Foresight: The Mental Talent That Shaped the World

Foresight: The Mental Talent That Shaped the World

At the start of 2020, a mother and her two daughters in Krefeld, Germany, wrote New Year’s wishes on six paper lanterns and let them fly. The sight of slowly rising sky lanterns, lit by candles inside, has seduced people throughout the ages. But as this family envisioned their future, they didn’t anticipate what would happen later that night.

The lanterns drifted away and eventually reached the monkey house in the Krefeld Zoo. The flames inside the lanterns set the buildings on fire – leaving dozens of primates, including two gorillas, five orangutans and a chimpanzee, to die in the ensuing fire.

Human foresight will never be 20:20. But that does not mean that we are doomed to repeat yesterday’s mistakes. We know that we cannot predict where our sky lanterns will land, and it is for good reason that they have been made illegal in so many countries.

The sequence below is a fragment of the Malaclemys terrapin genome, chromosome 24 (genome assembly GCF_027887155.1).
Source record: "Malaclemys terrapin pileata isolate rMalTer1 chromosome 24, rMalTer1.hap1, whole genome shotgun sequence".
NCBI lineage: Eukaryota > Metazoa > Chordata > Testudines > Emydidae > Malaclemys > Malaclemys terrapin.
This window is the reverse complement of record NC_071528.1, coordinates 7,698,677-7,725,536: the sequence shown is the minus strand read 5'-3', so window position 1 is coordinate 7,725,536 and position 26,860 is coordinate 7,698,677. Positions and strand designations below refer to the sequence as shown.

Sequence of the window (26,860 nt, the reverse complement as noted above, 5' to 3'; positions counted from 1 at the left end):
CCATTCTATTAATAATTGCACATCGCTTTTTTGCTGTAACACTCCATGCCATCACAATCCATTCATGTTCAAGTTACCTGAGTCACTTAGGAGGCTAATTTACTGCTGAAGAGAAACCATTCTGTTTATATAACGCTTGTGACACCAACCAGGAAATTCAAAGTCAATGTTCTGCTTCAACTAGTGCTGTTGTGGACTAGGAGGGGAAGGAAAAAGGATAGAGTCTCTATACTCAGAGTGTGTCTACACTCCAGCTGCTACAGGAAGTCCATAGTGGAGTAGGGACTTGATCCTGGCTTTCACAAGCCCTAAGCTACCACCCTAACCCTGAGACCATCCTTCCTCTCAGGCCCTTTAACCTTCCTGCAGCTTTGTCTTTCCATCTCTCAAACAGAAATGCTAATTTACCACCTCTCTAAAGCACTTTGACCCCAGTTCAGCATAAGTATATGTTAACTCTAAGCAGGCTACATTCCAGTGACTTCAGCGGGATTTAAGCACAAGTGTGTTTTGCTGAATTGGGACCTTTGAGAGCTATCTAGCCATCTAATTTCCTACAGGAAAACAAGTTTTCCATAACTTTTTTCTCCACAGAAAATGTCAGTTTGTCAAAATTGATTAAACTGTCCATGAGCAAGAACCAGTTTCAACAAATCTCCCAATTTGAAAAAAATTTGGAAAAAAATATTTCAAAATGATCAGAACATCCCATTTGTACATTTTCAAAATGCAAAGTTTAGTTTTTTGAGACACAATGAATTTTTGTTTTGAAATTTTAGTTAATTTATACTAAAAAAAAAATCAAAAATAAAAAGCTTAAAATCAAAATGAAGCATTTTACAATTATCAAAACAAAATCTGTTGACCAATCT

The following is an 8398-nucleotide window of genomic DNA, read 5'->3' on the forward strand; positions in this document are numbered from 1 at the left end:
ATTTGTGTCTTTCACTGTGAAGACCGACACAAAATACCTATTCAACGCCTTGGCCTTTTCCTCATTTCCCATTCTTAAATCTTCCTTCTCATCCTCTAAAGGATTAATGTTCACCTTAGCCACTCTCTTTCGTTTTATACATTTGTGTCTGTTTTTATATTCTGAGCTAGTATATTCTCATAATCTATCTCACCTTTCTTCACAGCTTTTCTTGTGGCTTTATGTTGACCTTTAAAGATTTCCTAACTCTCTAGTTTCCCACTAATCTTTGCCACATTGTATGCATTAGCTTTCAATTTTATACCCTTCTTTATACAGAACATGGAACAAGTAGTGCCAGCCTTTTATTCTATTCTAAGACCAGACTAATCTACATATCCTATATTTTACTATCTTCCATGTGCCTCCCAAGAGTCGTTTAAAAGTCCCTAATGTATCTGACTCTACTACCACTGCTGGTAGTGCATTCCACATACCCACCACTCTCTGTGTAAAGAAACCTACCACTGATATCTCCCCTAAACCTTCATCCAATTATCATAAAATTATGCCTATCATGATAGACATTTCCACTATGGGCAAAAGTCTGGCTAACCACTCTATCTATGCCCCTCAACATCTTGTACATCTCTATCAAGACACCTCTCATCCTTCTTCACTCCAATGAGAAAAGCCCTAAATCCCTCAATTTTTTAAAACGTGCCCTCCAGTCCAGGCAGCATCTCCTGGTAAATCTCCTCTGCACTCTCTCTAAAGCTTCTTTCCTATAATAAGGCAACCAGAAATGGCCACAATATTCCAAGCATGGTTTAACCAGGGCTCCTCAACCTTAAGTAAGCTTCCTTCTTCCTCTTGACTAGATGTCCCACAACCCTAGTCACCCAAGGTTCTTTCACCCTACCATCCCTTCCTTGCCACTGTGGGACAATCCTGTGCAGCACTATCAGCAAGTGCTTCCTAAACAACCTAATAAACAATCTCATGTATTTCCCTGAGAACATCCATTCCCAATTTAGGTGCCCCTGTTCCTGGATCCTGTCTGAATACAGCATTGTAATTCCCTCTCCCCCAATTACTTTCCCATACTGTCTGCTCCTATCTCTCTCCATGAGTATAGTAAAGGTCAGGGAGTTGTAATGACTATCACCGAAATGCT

Our minds can also recognize that many apparent human advances, motivated by our desires for a brighter future, come with not so harmless consequences: forests burn, glaciers melt, and biodiversity declines. We extract what we want from the planet and leave behind mountains of waste in return. Our waste can be found in the deepest ocean trenches and the outer reaches of the atmosphere. Human activity, driven by plots and plans, has affected the planet so dramatically that scientists have declared a new geological epoch: the Anthropocene.

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How did our ability to think ahead (and its failures) get us to this point, and how could it show the way out of our problems? We recently published a book called The Invention of Tomorrow that seeks answers to these questions and more. It’s about the remarkable capacity for foresight in humans, and all the ways it has transformed the world, for better or for worse. When our hominin ancestors learned to think about the future, it would prove to be a game-changer—and not just for us, but for the planet.

In Greek mythology, humanity got its distinct powers when the figure Prometheus gave us a gift: fire from heaven. There is no doubt that without flames our species would never have flourished – but what is perhaps less known about the story is that the name Prometheus means foresight.

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